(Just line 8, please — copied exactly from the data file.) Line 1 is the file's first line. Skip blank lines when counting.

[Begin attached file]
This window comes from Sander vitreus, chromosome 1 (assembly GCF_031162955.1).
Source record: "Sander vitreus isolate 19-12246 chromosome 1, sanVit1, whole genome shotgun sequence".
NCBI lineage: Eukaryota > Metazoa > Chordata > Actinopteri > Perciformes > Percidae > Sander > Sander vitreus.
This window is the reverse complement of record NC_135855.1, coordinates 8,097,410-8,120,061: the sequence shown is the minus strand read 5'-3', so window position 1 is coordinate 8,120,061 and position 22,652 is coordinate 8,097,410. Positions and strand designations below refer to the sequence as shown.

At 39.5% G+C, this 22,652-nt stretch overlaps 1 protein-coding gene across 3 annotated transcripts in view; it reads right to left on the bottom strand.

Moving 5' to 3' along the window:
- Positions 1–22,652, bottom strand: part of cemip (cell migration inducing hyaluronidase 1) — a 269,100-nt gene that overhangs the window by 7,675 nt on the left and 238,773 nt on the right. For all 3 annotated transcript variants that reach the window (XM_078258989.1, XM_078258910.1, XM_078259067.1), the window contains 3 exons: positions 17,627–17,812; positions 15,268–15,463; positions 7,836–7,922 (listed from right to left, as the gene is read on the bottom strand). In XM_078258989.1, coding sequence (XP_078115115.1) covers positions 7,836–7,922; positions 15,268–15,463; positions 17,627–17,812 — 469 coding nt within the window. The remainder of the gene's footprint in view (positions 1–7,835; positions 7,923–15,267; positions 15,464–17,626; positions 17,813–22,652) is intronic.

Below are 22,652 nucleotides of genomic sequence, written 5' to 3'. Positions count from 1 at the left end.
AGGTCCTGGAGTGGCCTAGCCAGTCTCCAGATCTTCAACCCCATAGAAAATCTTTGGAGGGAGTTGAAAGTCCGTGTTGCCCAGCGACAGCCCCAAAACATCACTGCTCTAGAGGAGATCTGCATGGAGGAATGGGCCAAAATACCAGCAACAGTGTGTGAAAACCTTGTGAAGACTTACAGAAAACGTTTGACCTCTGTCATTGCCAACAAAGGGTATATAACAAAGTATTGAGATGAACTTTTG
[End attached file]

Below are 22,652 nucleotides of genomic sequence, written 5' to 3'. Positions count from 1 at the left end.